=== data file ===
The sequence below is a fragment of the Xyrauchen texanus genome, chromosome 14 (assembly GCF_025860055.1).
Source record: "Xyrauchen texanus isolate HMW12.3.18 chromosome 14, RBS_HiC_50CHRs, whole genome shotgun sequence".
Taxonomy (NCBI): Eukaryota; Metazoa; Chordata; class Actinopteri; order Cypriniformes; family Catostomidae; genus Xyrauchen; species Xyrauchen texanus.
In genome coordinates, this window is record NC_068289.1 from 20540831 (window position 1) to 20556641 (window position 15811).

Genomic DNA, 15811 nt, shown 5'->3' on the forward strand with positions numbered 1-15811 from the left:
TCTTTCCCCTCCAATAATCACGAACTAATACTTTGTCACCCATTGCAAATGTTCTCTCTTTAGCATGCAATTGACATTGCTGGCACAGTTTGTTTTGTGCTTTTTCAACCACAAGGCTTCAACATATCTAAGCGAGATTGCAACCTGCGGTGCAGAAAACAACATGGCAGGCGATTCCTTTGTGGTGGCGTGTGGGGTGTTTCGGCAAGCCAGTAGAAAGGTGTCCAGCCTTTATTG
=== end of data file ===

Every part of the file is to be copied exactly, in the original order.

The sequence below is a fragment of the Xyrauchen texanus genome, chromosome 14 (assembly GCF_025860055.1).
Source record: "Xyrauchen texanus isolate HMW12.3.18 chromosome 14, RBS_HiC_50CHRs, whole genome shotgun sequence".
Taxonomy (NCBI): Eukaryota; Metazoa; Chordata; class Actinopteri; order Cypriniformes; family Catostomidae; genus Xyrauchen; species Xyrauchen texanus.
In genome coordinates, this window is record NC_068289.1 from 20540831 (window position 1) to 20556641 (window position 15811).

Genomic DNA, 15811 nt, shown 5'->3' on the forward strand with positions numbered 1-15811 from the left:
TCTTTCCCCTCCAATAATCACGAACTAATACTTTGTCACCCATTGCAAATGTTCTCTCTTTAGCATGCAATTGACATTGCTGGCACAGTTTGTTTTGTGCTTTTTCAACCACAAGGCTTCAACATATCTAAGCGAGATTGCAACCTGCGGTGCAGAAAACAACATGGCAGGCGATTCCTTTGTGGTGGCGTGTGGGGTGTTTCGGCAAGCCAGTAGAAAGGTGTCCAGCCTTTATTG